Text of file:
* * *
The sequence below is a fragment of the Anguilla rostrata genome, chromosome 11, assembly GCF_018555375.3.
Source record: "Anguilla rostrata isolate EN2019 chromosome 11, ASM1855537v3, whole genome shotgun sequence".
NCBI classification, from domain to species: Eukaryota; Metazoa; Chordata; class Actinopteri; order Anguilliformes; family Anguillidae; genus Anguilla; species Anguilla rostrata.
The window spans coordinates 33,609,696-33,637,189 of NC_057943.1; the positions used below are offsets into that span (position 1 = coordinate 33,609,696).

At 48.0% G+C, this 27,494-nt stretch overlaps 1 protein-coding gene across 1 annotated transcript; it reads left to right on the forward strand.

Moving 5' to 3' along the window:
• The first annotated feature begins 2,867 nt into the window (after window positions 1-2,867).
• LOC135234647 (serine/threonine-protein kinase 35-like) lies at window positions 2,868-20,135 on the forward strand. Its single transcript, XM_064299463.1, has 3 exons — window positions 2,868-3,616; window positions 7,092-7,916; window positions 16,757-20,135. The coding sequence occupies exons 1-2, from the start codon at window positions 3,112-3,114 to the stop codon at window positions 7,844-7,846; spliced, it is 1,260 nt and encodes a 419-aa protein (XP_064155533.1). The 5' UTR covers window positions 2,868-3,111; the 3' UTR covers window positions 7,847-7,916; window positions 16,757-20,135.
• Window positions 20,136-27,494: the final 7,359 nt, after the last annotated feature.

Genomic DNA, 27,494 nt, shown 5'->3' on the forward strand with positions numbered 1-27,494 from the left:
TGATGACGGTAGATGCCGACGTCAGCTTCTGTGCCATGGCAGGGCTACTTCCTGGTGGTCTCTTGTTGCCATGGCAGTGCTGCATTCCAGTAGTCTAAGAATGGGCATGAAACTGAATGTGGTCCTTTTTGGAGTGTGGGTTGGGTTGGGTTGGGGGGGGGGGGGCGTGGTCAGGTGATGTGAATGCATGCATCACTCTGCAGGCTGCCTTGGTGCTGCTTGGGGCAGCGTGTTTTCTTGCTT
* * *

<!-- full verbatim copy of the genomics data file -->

The sequence below is a fragment of the Anguilla rostrata genome, chromosome 11, assembly GCF_018555375.3.
Source record: "Anguilla rostrata isolate EN2019 chromosome 11, ASM1855537v3, whole genome shotgun sequence".
NCBI classification, from domain to species: Eukaryota; Metazoa; Chordata; class Actinopteri; order Anguilliformes; family Anguillidae; genus Anguilla; species Anguilla rostrata.
The window spans coordinates 33,609,696-33,637,189 of NC_057943.1; the positions used below are offsets into that span (position 1 = coordinate 33,609,696).

At 48.0% G+C, this 27,494-nt stretch overlaps 1 protein-coding gene across 1 annotated transcript; it reads left to right on the forward strand.

Moving 5' to 3' along the window:
• The first annotated feature begins 2,867 nt into the window (after window positions 1-2,867).
• LOC135234647 (serine/threonine-protein kinase 35-like) lies at window positions 2,868-20,135 on the forward strand. Its single transcript, XM_064299463.1, has 3 exons — window positions 2,868-3,616; window positions 7,092-7,916; window positions 16,757-20,135. The coding sequence occupies exons 1-2, from the start codon at window positions 3,112-3,114 to the stop codon at window positions 7,844-7,846; spliced, it is 1,260 nt and encodes a 419-aa protein (XP_064155533.1). The 5' UTR covers window positions 2,868-3,111; the 3' UTR covers window positions 7,847-7,916; window positions 16,757-20,135.
• Window positions 20,136-27,494: the final 7,359 nt, after the last annotated feature.

Genomic DNA, 27,494 nt, shown 5'->3' on the forward strand with positions numbered 1-27,494 from the left:
TGATGACGGTAGATGCCGACGTCAGCTTCTGTGCCATGGCAGGGCTACTTCCTGGTGGTCTCTTGTTGCCATGGCAGTGCTGCATTCCAGTAGTCTAAGAATGGGCATGAAACTGAATGTGGTCCTTTTTGGAGTGTGGGTTGGGTTGGGTTGGGGGGGGGGGGGCGTGGTCAGGTGATGTGAATGCATGCATCACTCTGCAGGCTGCCTTGGTGCTGCTTGGGGCAGCGTGTTTTCTTGCTT